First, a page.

Tips for Writing Good Magic Systems

Magic is a tricky subject when it comes to any story.  Whether you’re writing an epic, medieval fantasy or a space opera, you have a high chance of creating characters who are capable of feats beyond our normal, mortal means.  Unfortunately for beginners, magic has a high risk of becoming too over-powered, too confusing, or too plot deviced.  There are a plethora of ways magic can go wrong, whether you’re writing it for a novel, game, or anything else.  It is not a topic for the faint of heart, as the saying goes.

That being said, however, there are certain mindsets that can help you create better magic systems for your stories.  In this article, I’ve chosen three tips that, at least for beginners, should be kept in mind while developing your world.  Before we begin, I will note that like most “rules” in writing, they can be broken.  These tips are not set in stone; rather, they should be used as guidelines to help you along the process.  With that out of the way now, let’s begin.

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  1. Understand how your magic system works, and convey that to the reader.

One thing you definitely do not want to do with magic is make it up as you go.  Sure, for a while Wizard Boy can peacefully shoot fireballs, ice spikes, and grease, but eventually some reader is going to ask questions about how it works.  Why can Wizard Boy do magic and not Warrior Chick?  How does Wizard Boy do magic?  The moment these questions start being asked, the moment the world starts to crumble if you do not have a concrete answer.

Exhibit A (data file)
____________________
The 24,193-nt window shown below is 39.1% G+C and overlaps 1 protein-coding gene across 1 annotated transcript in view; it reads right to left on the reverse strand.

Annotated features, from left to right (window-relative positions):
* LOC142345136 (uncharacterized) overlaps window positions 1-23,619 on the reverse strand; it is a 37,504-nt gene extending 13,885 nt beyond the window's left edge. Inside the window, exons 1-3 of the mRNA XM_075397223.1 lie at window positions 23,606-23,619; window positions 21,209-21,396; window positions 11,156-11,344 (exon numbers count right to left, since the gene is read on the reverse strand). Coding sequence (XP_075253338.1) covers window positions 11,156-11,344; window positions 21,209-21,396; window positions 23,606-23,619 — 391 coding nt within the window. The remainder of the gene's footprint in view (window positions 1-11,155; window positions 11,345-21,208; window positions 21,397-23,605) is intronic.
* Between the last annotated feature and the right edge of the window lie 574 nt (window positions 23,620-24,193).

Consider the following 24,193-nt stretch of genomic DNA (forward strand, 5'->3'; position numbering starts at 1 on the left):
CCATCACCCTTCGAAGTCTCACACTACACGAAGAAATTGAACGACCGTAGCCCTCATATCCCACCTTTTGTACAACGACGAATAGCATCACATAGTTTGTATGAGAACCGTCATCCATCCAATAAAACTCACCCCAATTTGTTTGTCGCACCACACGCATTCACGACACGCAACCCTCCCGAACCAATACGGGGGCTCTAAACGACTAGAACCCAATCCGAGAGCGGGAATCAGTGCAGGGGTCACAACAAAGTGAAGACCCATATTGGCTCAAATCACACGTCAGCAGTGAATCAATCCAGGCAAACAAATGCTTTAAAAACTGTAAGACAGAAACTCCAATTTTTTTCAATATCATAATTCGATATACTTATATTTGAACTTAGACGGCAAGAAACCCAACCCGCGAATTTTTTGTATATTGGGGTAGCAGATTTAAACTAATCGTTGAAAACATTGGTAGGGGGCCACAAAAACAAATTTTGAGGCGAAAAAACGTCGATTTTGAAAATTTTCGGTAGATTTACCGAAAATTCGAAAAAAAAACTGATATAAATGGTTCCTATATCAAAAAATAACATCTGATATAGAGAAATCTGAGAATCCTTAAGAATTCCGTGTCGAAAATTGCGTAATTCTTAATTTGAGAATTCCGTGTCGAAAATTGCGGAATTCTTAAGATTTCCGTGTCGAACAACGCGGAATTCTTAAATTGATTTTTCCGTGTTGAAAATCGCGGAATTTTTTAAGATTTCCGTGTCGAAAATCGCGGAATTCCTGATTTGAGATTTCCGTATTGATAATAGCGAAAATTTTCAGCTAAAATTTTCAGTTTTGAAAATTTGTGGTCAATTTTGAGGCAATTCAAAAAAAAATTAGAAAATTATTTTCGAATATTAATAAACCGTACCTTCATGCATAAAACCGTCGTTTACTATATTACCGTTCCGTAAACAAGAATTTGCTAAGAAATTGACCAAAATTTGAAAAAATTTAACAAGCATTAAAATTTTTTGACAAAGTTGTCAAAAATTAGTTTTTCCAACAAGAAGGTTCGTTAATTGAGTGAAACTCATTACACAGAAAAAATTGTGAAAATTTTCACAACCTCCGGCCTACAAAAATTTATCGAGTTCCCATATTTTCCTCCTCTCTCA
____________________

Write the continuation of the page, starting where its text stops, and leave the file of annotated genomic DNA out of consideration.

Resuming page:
Thankfully, there are a myriad of ways to handle this area.  You can use a mana based system (like what most RPGs use for magic) that involves pulling energy from the area or from inside yourself to turn it into some sort of magic.  You can have the magic be reliant on incantations instead of just a wave of a wand.  You can even have something more out there like with Mass Effect’s biotics (i.e. space magic), where humans have specific implants that allow them to use it.

There are just numerous ways for you to go about magic creatively, whether it’s something you make up yourself or something inspired from other fictional works.  The important part is to have a clear understanding of it.  In general, you want to know where the energy for the magic comes from, who can perform magic, how magic is performed (incantations, wands, sheer willpower, etc.), what magic can do, etc..  The more rules your magic has, the better you will find yourself able to utilize it in a story.

However, you must also make sure you can convey this information to the reader.  Now of course, you don’t want to info-dump a ten page monologue from Wizard Boy to deliver the information.  Dropping tidbits at appropriate moments, though, is something that should be strived for.  The better you can put the reader on the same page as you, the more immersed and real the world will feel to them.  It also creates a world where the reader won’t get distracted asking their questions that you cannot answer without a well-established system.  So, whether your magic system is shallow or immensely deep, make sure you have moments the reader can understand it as well.

 

  1. Keep in mind advantages and disadvantages

Another way to title this tip would be to say make sure the magic in your story has limitations.  This is a point I cannot emphasis enough and is often the point I see that’s most broken, even by professionals who have monumentally successful series.  When it comes to magic, there is nothing that opens up a plot hole faster than a magic system that is limitless.

For example, if you established that characters aren’t limited by something like mana or anything else to produce magic, everyone is going to start to wonder why Wizard Boy didn’t just magic them out of that dungeon.  It’s at this point that more introspection is triggered, and readers may come to dislike your story for not having enough balance as far as character power dynamics goes.